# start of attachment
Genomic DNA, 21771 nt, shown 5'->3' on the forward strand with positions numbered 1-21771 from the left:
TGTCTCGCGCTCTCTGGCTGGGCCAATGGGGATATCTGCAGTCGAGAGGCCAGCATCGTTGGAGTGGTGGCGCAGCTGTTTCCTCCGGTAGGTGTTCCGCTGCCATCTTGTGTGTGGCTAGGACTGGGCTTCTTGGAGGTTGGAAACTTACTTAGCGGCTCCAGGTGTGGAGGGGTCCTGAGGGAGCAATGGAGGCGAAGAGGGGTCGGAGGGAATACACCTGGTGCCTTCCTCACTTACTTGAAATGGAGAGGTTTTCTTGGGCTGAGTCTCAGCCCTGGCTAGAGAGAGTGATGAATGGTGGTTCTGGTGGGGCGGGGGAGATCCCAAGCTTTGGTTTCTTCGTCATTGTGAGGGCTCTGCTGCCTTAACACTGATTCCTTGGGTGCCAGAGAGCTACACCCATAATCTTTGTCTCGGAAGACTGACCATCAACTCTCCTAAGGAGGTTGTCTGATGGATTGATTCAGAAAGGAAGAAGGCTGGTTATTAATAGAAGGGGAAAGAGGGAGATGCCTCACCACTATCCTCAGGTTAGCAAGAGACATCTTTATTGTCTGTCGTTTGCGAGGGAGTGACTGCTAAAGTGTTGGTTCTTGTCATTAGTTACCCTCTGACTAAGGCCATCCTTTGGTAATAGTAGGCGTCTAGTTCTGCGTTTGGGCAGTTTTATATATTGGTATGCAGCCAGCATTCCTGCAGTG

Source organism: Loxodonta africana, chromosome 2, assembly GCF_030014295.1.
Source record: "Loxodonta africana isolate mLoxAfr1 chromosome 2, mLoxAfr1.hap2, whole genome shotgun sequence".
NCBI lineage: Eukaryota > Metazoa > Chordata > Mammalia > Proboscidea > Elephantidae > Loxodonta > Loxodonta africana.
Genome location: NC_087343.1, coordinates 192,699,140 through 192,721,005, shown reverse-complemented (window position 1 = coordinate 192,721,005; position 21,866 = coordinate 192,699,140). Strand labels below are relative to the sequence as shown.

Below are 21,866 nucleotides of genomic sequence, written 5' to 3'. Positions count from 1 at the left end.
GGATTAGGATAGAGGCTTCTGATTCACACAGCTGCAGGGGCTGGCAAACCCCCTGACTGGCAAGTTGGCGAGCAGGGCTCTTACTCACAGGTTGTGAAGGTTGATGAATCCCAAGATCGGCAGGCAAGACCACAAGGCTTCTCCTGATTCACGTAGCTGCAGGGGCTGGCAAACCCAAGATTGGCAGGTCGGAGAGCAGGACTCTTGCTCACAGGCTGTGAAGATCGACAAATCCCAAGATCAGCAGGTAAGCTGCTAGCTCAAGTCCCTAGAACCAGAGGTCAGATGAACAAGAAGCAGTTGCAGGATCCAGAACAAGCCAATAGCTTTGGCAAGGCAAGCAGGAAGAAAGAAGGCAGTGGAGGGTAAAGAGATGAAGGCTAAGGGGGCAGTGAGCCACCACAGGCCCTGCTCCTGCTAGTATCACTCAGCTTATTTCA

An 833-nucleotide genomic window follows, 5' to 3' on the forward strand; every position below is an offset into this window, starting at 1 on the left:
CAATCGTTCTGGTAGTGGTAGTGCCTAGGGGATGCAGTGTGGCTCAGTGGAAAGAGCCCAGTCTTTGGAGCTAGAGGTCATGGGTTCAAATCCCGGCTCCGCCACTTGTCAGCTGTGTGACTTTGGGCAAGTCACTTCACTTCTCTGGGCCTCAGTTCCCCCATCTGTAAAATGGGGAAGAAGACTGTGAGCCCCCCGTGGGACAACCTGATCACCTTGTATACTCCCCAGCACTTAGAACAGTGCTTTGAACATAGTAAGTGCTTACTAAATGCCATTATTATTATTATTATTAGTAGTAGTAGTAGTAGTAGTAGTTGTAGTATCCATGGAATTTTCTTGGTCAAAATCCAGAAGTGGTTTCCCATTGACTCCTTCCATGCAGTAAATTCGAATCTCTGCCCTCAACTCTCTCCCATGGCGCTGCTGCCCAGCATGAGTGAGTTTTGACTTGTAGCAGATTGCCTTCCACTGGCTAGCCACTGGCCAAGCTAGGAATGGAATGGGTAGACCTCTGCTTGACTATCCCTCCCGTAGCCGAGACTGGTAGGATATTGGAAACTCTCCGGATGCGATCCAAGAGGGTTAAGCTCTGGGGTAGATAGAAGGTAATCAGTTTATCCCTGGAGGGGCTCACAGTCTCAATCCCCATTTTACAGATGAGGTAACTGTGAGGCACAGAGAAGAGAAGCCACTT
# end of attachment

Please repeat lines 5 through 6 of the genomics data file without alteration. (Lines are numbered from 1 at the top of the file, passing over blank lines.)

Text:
NCBI lineage: Eukaryota > Metazoa > Chordata > Mammalia > Proboscidea > Elephantidae > Loxodonta > Loxodonta africana.
Genome location: NC_087343.1, coordinates 192,699,140 through 192,721,005, shown reverse-complemented (window position 1 = coordinate 192,721,005; position 21,866 = coordinate 192,699,140). Strand labels below are relative to the sequence as shown.